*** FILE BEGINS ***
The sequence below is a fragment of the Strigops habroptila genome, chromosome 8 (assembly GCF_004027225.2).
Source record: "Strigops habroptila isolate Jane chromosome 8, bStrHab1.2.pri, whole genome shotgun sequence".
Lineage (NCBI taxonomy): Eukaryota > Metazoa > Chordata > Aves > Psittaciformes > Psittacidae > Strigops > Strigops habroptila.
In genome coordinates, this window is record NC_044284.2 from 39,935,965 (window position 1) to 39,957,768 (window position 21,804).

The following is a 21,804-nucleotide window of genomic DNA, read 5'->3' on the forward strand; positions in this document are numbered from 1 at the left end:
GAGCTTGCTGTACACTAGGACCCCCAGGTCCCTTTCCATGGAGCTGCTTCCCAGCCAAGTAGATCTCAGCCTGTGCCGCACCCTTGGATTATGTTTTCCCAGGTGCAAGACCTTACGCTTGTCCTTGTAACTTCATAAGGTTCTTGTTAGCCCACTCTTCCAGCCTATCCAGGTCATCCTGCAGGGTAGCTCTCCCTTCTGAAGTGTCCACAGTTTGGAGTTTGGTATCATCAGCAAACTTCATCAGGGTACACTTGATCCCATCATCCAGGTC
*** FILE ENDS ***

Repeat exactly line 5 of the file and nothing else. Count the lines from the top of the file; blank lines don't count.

The following is a 21,804-nucleotide window of genomic DNA, read 5'->3' on the forward strand; positions in this document are numbered from 1 at the left end: